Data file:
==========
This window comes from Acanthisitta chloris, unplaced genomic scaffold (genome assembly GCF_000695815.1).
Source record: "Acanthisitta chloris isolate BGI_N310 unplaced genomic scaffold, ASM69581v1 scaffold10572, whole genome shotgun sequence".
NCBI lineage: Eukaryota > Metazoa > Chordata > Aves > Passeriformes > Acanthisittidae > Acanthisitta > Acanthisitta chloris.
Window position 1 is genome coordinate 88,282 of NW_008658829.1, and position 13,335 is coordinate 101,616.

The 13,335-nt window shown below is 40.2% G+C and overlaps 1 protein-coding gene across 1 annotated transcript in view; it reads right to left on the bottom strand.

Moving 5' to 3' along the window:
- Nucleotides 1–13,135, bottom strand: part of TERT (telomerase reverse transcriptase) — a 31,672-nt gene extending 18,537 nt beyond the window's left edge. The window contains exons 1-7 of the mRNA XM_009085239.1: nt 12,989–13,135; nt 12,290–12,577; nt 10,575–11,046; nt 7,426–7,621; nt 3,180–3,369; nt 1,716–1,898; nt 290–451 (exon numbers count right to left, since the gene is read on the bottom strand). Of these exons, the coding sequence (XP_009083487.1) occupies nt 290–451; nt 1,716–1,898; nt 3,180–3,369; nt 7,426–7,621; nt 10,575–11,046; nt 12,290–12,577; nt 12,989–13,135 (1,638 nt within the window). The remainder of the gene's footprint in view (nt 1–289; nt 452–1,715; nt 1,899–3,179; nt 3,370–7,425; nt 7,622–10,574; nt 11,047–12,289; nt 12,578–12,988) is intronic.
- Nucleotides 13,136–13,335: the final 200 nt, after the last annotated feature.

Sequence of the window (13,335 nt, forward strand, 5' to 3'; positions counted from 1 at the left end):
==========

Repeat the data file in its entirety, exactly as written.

This window comes from Acanthisitta chloris, unplaced genomic scaffold (genome assembly GCF_000695815.1).
Source record: "Acanthisitta chloris isolate BGI_N310 unplaced genomic scaffold, ASM69581v1 scaffold10572, whole genome shotgun sequence".
NCBI lineage: Eukaryota > Metazoa > Chordata > Aves > Passeriformes > Acanthisittidae > Acanthisitta > Acanthisitta chloris.
Window position 1 is genome coordinate 88,282 of NW_008658829.1, and position 13,335 is coordinate 101,616.

The 13,335-nt window shown below is 40.2% G+C and overlaps 1 protein-coding gene across 1 annotated transcript in view; it reads right to left on the bottom strand.

Moving 5' to 3' along the window:
- Nucleotides 1–13,135, bottom strand: part of TERT (telomerase reverse transcriptase) — a 31,672-nt gene extending 18,537 nt beyond the window's left edge. The window contains exons 1-7 of the mRNA XM_009085239.1: nt 12,989–13,135; nt 12,290–12,577; nt 10,575–11,046; nt 7,426–7,621; nt 3,180–3,369; nt 1,716–1,898; nt 290–451 (exon numbers count right to left, since the gene is read on the bottom strand). Of these exons, the coding sequence (XP_009083487.1) occupies nt 290–451; nt 1,716–1,898; nt 3,180–3,369; nt 7,426–7,621; nt 10,575–11,046; nt 12,290–12,577; nt 12,989–13,135 (1,638 nt within the window). The remainder of the gene's footprint in view (nt 1–289; nt 452–1,715; nt 1,899–3,179; nt 3,370–7,425; nt 7,622–10,574; nt 11,047–12,289; nt 12,578–12,988) is intronic.
- Nucleotides 13,136–13,335: the final 200 nt, after the last annotated feature.

Sequence of the window (13,335 nt, forward strand, 5' to 3'; positions counted from 1 at the left end):